Aryanna Hunter is an Iraq War veteran, mother of two, member of The Truman National Security Project, President of One Push Up, a non-profit organization designed to empower veterans out of poverty, and writes from her blog A Broad Sense.
I knew that one day I would want to have children. I babysat my nieces and nephews frequently and I have always found such joy in being with children. So even before I served in the U.S. Army, I knew I wanted to be a mom as well as something more than a soldier.
Benjamin Franklin nailed it when he said, "Fatigue is the best pillow." True story, Benny. There's nothing like pushing your body so far past exhaustion that you'd willingly, even longingly, take a nap on a concrete slab.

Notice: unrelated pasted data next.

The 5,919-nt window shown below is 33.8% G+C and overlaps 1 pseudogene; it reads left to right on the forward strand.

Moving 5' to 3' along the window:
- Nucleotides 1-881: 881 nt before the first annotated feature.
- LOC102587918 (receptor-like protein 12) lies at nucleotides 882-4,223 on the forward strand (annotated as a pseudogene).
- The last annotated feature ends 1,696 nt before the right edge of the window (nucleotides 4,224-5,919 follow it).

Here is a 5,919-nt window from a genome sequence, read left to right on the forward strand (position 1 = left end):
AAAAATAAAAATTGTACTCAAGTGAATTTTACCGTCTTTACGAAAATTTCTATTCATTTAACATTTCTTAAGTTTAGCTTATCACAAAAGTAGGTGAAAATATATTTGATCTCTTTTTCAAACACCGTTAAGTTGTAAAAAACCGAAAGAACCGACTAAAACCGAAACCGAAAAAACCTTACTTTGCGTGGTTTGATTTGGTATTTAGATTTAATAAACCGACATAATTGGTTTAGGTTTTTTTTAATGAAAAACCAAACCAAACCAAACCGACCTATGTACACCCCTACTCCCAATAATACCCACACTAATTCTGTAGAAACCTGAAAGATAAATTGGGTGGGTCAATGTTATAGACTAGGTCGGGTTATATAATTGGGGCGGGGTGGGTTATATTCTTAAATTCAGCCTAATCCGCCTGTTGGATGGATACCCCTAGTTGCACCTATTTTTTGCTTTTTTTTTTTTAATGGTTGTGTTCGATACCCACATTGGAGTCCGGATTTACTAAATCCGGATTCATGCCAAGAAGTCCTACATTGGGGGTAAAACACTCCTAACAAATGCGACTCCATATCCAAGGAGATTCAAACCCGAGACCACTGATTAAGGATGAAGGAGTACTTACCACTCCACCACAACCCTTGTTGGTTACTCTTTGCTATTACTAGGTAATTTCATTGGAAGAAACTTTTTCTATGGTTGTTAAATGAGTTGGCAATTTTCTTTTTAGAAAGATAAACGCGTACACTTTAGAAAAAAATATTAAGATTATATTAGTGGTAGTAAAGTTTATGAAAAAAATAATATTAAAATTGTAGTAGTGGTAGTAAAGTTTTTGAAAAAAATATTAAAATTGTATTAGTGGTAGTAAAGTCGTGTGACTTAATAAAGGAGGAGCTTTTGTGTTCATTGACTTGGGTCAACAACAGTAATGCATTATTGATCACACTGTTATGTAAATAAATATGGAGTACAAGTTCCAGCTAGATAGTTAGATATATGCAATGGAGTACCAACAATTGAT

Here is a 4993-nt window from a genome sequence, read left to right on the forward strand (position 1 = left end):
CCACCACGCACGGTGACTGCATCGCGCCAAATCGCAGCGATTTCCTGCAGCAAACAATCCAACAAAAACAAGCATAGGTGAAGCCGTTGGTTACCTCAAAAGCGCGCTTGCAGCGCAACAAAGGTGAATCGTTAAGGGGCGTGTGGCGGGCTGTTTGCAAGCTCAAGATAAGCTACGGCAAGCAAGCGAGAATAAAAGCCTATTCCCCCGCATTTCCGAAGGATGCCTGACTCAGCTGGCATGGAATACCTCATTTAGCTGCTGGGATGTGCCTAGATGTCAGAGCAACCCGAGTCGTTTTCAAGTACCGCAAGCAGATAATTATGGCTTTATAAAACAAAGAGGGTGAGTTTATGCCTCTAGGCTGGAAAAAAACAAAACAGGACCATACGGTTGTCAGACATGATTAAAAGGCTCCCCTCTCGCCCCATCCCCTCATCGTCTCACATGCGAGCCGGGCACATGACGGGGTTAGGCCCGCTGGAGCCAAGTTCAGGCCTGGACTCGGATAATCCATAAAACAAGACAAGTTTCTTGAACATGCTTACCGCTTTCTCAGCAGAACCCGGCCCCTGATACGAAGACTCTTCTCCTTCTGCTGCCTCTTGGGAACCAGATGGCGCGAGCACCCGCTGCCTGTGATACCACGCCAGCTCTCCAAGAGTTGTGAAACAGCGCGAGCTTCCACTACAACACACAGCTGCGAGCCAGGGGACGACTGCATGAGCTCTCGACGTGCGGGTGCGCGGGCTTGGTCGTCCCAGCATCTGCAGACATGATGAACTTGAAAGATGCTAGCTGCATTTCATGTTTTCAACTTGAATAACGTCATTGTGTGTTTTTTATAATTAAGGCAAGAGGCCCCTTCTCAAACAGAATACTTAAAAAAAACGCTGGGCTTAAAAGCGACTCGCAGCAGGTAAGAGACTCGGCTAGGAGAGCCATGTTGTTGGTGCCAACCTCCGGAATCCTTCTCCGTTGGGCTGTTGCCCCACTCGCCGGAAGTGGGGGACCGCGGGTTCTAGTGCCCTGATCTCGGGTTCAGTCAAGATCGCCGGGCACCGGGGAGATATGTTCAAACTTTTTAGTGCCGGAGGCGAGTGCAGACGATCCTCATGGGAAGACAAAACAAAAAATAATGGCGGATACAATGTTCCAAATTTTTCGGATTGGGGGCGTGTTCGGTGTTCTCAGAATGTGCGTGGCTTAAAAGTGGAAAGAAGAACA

photo by Mass Communication Specialist 1st Class Jennifer A. Villalovos
As the daughter of a waitress and a maintenance worker, and the youngest of ten kids, food insecurity was something we faced every day. If it weren’t for food stamps and the free lunch program at school, there would have been many days in which I wouldn’t have had a meal. Two months after 9/11, when I enlisted in the Army, it became abundantly clear that I wouldn’t have to worry about where my next meal would come from. Three squares a day, right? However, once I left the service, many of those same insecurities I faced before resurfaced as realities again.